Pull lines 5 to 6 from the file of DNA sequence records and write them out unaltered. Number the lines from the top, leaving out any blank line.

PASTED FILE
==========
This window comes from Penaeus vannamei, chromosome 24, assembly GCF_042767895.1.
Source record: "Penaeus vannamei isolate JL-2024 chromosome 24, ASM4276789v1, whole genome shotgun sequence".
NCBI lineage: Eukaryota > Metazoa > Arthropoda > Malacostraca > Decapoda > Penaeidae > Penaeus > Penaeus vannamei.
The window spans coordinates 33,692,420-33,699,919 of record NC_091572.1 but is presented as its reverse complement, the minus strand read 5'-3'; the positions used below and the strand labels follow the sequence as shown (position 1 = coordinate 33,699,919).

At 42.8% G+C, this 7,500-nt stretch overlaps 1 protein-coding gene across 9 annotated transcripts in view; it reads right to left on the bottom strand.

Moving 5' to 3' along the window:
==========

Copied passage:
At 42.8% G+C, this 7,500-nt stretch overlaps 1 protein-coding gene across 9 annotated transcripts in view; it reads right to left on the bottom strand.

Moving 5' to 3' along the window: